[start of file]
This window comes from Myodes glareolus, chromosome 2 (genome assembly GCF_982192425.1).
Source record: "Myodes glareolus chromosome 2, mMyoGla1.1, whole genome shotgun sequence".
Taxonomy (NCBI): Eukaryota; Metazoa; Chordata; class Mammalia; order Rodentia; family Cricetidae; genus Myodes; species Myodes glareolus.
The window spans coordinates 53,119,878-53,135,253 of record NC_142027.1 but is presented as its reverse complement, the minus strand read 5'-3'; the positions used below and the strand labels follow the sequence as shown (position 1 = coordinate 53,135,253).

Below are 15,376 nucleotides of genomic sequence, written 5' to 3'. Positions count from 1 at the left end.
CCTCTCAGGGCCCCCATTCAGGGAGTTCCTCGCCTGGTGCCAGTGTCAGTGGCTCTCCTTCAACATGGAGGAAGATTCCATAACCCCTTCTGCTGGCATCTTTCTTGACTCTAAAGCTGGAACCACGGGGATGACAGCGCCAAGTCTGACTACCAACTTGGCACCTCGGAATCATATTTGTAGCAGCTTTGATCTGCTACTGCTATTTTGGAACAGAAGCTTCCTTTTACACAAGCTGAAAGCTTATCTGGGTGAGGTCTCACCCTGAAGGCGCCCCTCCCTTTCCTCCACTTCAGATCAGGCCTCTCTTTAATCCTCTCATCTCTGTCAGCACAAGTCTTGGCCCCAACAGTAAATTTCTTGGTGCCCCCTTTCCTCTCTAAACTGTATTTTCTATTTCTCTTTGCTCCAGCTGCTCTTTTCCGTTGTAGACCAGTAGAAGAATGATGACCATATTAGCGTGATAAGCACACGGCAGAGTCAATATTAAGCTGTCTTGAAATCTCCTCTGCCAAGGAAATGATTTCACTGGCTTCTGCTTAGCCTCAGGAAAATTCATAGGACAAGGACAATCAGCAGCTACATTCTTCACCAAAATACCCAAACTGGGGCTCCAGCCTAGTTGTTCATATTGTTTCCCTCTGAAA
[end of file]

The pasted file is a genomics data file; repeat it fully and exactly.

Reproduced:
This window comes from Myodes glareolus, chromosome 2 (genome assembly GCF_982192425.1).
Source record: "Myodes glareolus chromosome 2, mMyoGla1.1, whole genome shotgun sequence".
Taxonomy (NCBI): Eukaryota; Metazoa; Chordata; class Mammalia; order Rodentia; family Cricetidae; genus Myodes; species Myodes glareolus.
The window spans coordinates 53,119,878-53,135,253 of record NC_142027.1 but is presented as its reverse complement, the minus strand read 5'-3'; the positions used below and the strand labels follow the sequence as shown (position 1 = coordinate 53,135,253).

Below are 15,376 nucleotides of genomic sequence, written 5' to 3'. Positions count from 1 at the left end.
CCTCTCAGGGCCCCCATTCAGGGAGTTCCTCGCCTGGTGCCAGTGTCAGTGGCTCTCCTTCAACATGGAGGAAGATTCCATAACCCCTTCTGCTGGCATCTTTCTTGACTCTAAAGCTGGAACCACGGGGATGACAGCGCCAAGTCTGACTACCAACTTGGCACCTCGGAATCATATTTGTAGCAGCTTTGATCTGCTACTGCTATTTTGGAACAGAAGCTTCCTTTTACACAAGCTGAAAGCTTATCTGGGTGAGGTCTCACCCTGAAGGCGCCCCTCCCTTTCCTCCACTTCAGATCAGGCCTCTCTTTAATCCTCTCATCTCTGTCAGCACAAGTCTTGGCCCCAACAGTAAATTTCTTGGTGCCCCCTTTCCTCTCTAAACTGTATTTTCTATTTCTCTTTGCTCCAGCTGCTCTTTTCCGTTGTAGACCAGTAGAAGAATGATGACCATATTAGCGTGATAAGCACACGGCAGAGTCAATATTAAGCTGTCTTGAAATCTCCTCTGCCAAGGAAATGATTTCACTGGCTTCTGCTTAGCCTCAGGAAAATTCATAGGACAAGGACAATCAGCAGCTACATTCTTCACCAAAATACCCAAACTGGGGCTCCAGCCTAGTTGTTCATATTGTTTCCCTCTGAAA